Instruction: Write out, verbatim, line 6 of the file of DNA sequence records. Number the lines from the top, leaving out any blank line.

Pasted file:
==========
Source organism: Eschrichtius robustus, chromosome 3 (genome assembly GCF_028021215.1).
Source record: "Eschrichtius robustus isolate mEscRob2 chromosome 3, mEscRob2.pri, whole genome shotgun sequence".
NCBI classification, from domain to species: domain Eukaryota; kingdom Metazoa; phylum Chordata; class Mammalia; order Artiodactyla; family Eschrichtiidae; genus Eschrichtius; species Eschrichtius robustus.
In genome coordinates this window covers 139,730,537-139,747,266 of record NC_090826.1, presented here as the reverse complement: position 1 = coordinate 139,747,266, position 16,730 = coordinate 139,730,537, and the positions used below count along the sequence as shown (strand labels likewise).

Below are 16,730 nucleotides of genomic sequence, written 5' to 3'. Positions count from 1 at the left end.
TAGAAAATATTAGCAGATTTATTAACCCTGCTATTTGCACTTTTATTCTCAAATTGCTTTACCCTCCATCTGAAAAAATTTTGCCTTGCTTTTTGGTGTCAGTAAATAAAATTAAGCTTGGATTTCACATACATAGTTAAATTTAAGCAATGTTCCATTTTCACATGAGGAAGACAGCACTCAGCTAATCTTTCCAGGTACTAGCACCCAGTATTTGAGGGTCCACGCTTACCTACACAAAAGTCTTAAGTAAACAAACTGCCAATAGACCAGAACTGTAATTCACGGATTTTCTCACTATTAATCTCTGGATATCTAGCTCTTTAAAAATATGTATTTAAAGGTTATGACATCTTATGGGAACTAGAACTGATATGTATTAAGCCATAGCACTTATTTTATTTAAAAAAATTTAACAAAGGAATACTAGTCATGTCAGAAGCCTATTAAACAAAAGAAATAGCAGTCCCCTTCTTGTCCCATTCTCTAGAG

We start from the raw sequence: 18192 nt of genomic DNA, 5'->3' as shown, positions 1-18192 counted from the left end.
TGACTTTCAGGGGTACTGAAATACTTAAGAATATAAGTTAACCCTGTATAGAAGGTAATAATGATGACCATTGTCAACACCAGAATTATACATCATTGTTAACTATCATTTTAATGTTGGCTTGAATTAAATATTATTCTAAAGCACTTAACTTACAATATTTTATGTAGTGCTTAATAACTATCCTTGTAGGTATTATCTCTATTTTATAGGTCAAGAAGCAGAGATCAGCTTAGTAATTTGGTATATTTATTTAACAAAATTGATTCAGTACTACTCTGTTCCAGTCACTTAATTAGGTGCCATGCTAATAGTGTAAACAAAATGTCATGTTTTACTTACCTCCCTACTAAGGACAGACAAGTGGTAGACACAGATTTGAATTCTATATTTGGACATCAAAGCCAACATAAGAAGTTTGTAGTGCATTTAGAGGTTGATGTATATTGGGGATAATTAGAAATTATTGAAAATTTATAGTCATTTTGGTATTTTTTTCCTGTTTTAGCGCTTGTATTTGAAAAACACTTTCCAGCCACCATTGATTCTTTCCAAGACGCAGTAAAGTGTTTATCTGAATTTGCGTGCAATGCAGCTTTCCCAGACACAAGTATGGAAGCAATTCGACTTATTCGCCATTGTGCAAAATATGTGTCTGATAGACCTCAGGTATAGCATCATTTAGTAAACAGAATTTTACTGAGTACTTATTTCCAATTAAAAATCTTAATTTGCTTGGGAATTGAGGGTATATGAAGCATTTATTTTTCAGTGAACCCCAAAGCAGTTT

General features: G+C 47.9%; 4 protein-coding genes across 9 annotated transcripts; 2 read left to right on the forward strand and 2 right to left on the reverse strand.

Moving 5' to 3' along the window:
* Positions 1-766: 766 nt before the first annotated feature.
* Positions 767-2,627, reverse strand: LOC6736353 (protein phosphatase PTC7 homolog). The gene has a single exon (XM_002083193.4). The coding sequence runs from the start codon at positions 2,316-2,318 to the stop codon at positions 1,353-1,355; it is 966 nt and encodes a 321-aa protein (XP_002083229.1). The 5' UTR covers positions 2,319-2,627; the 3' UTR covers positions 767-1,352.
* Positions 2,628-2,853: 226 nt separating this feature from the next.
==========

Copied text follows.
TAGAAAATATTAGCAGATTTATTAACCCTGCTATTTGCACTTTTATTCTCAAATTGCTTTACCCTCCATCTGAAAAAATTTTGCCTTGCTTTTTGGTGTCAGTAAATAAAATTAAGCTTGGATTTCACATACATAGTTAAATTTAAGCAATGTTCCATTTTCACATGAGGAAGACAGCACTCAGCTAATCTTTCCAGGTACTAGCACCCAGTATTTGAGGGTCCACGCTTACCTACACAAAAGTCTTAAGTAAACAAACTGCCAATAGACCAGAACTGTAATTCACGGATTTTCTCACTATTAATCTCTGGATATCTAGCTCTTTAAAAATATGTATTTAAAGGTTATGACATCTTATGGGAACTAGAACTGATATGTATTAAGCCATAGCACTTATTTTATTTAAAAAAATTTAACAAAGGAATACTAGTCATGTCAGAAGCCTATTAAACAAAAGAAATAGCAGTCCCCTTCTTGTCCCATTCTCTAGAG